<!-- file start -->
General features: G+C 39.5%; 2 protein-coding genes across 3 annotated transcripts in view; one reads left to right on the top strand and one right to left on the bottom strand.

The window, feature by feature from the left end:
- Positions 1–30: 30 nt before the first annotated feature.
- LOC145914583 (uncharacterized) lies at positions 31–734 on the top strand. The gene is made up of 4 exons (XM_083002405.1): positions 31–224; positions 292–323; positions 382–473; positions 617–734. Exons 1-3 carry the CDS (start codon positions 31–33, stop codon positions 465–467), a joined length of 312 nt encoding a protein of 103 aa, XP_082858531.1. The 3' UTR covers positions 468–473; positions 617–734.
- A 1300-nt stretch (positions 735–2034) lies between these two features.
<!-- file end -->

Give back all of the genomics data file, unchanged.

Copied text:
General features: G+C 39.5%; 2 protein-coding genes across 3 annotated transcripts in view; one reads left to right on the top strand and one right to left on the bottom strand.

The window, feature by feature from the left end:
- Positions 1–30: 30 nt before the first annotated feature.
- LOC145914583 (uncharacterized) lies at positions 31–734 on the top strand. The gene is made up of 4 exons (XM_083002405.1): positions 31–224; positions 292–323; positions 382–473; positions 617–734. Exons 1-3 carry the CDS (start codon positions 31–33, stop codon positions 465–467), a joined length of 312 nt encoding a protein of 103 aa, XP_082858531.1. The 3' UTR covers positions 468–473; positions 617–734.
- A 1300-nt stretch (positions 735–2034) lies between these two features.